Prasa’s trains are ‘simply not a safe environment for women’


The theme of the 16 Days of Activism for No Violence Against Women and Children that started on November 25 is “count me in”.

Yet certain organisations have slammed the Passenger Rail Agency of South Africa (Prasa) for undermining the safety of women and children.

Poor train services were in the spotlight this week when the Unite Behind Coalition highlighted the link between dodgy multibillion-rand tender deals in Prasa and the burden this place on commuters who are dependent on rail transport. The organisation Public Transport Voice agreed with the sentiment but also expressed concern over the safety of female commuters and children, who are the most vulnerable.

According to the organisation’s spokesperson, Dalton Ndongeni, corruption does have a ripple effect because resources that could be used to improve train services, facilities and safety do not reach where it is most needed.

“The situation on the ground is bad and we are very concerned, especially our women and girls,” he told ParlyBeat.

“Trains get stuck out of the blue in the middle of nowhere with no proper security measures or alternative transport arrangements for commuters. Just last week a train got stuck near the Mutual station and people, including women and children had to walk all the way to Khayelitsha. It is situations like this that result in rapes and assaults.”

Ndongeni said there are many hotspots like Nolingiwe station where commuters are robbed and assaulted almost daily. The organisation intends to do a safety audit of train stations next year and make recommendations for improvement.

According to Ndongeni, this will include an audit of existing security personnel at train stations and on trains as well as the security contracts that were entered into.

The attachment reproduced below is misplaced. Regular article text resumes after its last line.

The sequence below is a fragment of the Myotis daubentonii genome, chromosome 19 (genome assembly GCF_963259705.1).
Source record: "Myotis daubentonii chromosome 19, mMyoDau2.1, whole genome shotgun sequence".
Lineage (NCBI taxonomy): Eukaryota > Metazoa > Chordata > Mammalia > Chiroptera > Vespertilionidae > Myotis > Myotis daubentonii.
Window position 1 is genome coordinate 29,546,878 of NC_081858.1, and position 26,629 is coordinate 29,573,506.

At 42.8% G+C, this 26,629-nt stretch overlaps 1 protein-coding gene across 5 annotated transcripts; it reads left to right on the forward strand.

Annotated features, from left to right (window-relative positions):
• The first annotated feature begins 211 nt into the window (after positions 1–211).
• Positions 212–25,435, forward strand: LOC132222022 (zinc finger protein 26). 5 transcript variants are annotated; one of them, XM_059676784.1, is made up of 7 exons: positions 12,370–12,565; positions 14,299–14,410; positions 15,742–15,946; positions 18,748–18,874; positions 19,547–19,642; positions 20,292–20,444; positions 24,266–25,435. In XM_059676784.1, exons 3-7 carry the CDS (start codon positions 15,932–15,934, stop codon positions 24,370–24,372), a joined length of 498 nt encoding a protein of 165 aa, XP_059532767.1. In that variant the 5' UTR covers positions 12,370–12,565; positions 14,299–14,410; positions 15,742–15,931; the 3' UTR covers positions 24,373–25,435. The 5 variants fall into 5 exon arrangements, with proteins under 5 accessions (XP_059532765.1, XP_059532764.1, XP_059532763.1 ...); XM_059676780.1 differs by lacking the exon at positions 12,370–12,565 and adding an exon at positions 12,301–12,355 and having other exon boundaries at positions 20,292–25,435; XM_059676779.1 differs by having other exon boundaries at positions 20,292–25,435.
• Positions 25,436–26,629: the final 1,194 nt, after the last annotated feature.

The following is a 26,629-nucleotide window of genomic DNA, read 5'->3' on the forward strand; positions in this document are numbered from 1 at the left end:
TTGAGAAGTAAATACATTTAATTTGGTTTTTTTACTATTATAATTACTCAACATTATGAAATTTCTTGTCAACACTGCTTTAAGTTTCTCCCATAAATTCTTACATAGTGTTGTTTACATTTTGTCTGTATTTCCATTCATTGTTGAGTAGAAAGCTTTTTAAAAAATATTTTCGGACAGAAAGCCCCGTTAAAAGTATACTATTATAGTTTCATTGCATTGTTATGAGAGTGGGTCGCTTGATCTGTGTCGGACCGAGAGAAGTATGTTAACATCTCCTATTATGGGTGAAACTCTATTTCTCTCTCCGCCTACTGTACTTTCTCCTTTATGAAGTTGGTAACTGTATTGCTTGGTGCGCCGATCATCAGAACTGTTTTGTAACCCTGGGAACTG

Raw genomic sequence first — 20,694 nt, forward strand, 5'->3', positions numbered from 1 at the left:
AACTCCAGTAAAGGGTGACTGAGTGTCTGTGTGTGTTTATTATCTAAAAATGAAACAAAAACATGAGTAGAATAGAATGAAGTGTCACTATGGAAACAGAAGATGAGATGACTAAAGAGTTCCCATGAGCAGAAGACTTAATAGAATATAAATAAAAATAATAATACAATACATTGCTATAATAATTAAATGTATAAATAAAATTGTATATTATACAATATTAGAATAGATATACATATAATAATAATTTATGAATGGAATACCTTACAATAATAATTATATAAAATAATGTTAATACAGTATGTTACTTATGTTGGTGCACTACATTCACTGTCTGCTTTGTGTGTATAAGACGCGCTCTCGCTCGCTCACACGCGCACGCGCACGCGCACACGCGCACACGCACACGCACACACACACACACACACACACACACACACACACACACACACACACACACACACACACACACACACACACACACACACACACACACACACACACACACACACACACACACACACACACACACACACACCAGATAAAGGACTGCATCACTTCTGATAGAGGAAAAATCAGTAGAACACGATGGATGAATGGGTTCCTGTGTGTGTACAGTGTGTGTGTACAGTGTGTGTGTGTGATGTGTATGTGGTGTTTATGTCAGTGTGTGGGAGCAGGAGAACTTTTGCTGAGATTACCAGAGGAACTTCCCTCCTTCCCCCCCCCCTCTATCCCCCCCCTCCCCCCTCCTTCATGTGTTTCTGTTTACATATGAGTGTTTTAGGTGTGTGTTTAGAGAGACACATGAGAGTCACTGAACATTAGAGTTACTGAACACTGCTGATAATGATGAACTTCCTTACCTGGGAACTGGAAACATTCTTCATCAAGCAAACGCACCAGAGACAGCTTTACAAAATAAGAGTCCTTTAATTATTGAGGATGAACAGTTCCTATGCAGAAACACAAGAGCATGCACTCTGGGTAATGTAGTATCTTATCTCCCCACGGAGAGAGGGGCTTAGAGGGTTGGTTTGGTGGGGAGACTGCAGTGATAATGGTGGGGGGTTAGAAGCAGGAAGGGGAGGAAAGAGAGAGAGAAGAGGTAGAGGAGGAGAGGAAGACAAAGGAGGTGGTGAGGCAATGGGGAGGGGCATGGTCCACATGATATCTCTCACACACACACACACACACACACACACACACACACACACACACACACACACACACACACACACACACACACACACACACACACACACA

“We will also audit station facilities by checking things like public toilets. These toilets are usually not in working order and men and women end up having to use the same toilet. That is a recipe for bad things.”

Meanwhile, personnel in Rape Crisis’ office in Khayelitsha also told ParlyBeat the safety of women on trains was a concern.

Counselling coordinator Joyce Doni-Mxego said they do not deal with many cases of women reporting rape on trains, but there are reports of what can be labelled as attempted rape.

“Due to the shortage of trains, and the overcrowding commuters are often squashed together. Female commuters will end up with a hard penis pressing or rubbing against them. So, it is not just access to trains but that trains are simply not a safe environment for women.”

The rail regulator in its latest report on train safety for the previous financial year recorded more than 6 300 security-related incidents on trains countrywide. This constituted a 13% increase from the 2015-2016 financial year. Most of the cases were recorded in the Western Cape and Gauteng. Reported incidents in the personal safety category also increased. This included 16 deaths and 524 injuries that were recorded as mostly assault on commuters inside and outside stations or while travelling on trains.

In a recent debate on rail safety in the National Council of Provinces, Transport Minister Joe Maswanganyi told MPs that the government made a R173-billion investment towards modernising the country’s railway system to make it safe and reliable. Despite this reassurance, however, calls from civil society to investigate corruption allegations and mismanagement in Prasa is gaining momentum.

* This article first appeared in ParlyBeat

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